The windscreen could provide a place for “branding” which could be utilized by the Arts Commission, Ohle said.
Councilor Dan Hansen asked about a bid alternate on the chairback seating versus the bleachers.
It’s $50 to $75 a seat more, Ohle said. The slide showed just the center section with chairback seating. Chairback seating requires a different depth of tread risers. The entire stadium could be done in chairback seating, but “you would lose (some) seating capacity,” Ohle said.
Councilor Holly Tilton Byrne asked how much it would cost to do the whole parking lot in permeable pavers.
“I’m not sure just doing a couple rectangles in the lot is really gonna give us a good idea of what a permeable surface could do for us,” she said.
Those two areas are collection pieces, because they are “sheet-flowing the entirety of the parking lot to Medary,” Ohle said. If the whole lot was permeable, they would collect water much faster.
Tilton Byrne noted one of the cost-savers was to move away from LED lighting.
“I would prefer to see us stay with that LED lighting at all costs,” Tilton Byrne said.
Councilor Patty Bacon asked where the waterflow was coming from now and how the improvements RDG is designing will mitigate that.
There is some coming off the existing high school parking lot, a swale slows it down as it makes its way to Eighth Street South, Blome said. The rest of the watershed goes through the parking lot; there’s a concrete runnel area that they will leave in the current location. The permeable pavers can help treat the water, he added.
They are also proposing a stormwater collection area just north of Eighth Street South so they can tap into an existing stormwater intake, Blome said.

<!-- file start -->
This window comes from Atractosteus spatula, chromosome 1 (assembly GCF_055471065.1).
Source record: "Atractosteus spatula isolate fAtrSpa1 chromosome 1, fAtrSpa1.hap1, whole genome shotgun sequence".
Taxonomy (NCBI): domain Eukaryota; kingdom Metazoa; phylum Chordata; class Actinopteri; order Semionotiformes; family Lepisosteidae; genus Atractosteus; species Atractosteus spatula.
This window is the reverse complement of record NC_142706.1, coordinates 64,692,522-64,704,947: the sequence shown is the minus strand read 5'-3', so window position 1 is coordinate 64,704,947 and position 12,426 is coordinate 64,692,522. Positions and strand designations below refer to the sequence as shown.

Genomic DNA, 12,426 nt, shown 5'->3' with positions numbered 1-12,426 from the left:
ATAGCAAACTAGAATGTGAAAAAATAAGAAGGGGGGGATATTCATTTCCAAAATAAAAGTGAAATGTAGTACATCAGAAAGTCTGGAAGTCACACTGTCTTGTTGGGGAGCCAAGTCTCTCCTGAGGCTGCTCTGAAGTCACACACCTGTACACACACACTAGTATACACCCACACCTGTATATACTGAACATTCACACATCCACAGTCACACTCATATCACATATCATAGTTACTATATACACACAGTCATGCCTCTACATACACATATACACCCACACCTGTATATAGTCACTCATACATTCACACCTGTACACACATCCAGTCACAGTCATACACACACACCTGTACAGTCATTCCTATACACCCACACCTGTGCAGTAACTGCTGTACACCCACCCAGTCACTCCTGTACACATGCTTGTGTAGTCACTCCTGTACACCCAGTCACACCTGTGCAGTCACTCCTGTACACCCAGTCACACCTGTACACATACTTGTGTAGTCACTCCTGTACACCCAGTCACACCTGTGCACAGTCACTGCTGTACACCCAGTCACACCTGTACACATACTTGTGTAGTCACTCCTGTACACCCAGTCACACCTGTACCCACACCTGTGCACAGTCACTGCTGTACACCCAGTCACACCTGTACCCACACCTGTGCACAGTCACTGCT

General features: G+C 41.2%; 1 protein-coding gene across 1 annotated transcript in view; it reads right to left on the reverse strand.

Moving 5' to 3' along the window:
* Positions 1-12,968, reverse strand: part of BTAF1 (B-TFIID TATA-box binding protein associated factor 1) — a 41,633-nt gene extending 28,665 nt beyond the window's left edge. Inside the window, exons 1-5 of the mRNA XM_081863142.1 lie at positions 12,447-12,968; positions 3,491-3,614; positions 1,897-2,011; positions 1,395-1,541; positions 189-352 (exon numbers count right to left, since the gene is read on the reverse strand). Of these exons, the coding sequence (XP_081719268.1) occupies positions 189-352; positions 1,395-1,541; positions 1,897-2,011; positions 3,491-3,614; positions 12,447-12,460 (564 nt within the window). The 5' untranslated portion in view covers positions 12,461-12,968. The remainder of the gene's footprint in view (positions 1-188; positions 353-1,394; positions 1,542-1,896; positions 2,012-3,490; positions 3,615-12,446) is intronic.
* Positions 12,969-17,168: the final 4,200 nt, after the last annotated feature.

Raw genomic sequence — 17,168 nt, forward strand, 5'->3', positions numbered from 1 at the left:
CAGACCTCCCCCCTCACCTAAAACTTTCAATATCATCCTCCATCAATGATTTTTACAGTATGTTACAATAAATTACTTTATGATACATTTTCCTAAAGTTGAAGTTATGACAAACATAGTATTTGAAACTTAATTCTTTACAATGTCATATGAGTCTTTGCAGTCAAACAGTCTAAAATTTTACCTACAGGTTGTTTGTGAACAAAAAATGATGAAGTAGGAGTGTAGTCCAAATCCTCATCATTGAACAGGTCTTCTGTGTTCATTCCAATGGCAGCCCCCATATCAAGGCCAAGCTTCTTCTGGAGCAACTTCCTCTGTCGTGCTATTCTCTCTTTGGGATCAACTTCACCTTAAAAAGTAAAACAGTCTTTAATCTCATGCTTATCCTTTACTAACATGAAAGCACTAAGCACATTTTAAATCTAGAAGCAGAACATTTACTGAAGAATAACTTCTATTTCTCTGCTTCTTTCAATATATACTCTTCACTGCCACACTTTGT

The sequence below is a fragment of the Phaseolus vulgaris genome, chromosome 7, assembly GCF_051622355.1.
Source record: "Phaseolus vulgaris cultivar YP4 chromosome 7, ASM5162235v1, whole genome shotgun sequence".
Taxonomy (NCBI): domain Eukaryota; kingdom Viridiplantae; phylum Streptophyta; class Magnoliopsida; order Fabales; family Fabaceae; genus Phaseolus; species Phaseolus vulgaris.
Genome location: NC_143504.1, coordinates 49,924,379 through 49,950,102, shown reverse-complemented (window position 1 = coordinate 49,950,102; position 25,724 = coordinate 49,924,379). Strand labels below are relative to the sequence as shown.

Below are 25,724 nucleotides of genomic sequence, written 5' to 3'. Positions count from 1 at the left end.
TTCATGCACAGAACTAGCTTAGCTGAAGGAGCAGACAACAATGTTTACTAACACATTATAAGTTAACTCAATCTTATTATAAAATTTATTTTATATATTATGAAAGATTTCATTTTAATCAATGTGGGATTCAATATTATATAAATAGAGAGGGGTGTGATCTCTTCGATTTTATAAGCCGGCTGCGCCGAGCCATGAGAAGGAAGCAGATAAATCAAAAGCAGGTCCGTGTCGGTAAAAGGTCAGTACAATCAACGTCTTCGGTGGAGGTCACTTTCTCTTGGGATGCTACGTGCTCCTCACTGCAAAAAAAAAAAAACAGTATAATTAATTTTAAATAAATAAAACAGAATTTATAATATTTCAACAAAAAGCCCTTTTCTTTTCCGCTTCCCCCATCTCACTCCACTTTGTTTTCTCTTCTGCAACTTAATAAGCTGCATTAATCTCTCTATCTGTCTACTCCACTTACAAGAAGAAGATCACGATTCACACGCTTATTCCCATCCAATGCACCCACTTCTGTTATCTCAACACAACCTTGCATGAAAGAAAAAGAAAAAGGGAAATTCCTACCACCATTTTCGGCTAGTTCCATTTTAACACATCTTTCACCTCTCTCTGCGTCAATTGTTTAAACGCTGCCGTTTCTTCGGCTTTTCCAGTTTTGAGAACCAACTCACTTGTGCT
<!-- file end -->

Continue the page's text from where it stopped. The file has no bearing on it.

Bacon asked if the green strips in the parking lot were “full-fledged rainwater gardens.”
They are raised plantings and have only about a 9-foot width, which is small to collect water, the consultants said. They could be redesigned, or they could redesign the larger green strip on the west end of the lot for a rain garden.
City Manager Paul Briseno said he had spoken to City Engineer Jackie Lanning to contact stormwater consultants to make sure the ideas were appropriate for the site. Stormwater researchers at South Dakota State University brought up a valid point, he said.
“You’ve got to be careful where you put this infrastructure in because you want it to succeed,” Briseno said.
Ohle said they are working with civil engineers on the stormwater issues.
Councilor Leah Brink asked what the difference was in the number of parking stalls from the existing lot to the new one and whether the new plan has more stalls.
“Part of the reason it’s difficult to calculate that is it’s pretty much gravel … so you can’t quantify the striped areas,” Blome said, adding he thinks there will be more stalls because they have re-oriented the lot 90 degrees.
Parks & Rec Director Dusty Rodiek said he thought there would be eight more spots.
Contact Jodelle Greiner at firstname.lastname@example.org.
COURTESY OF: The Brookings Register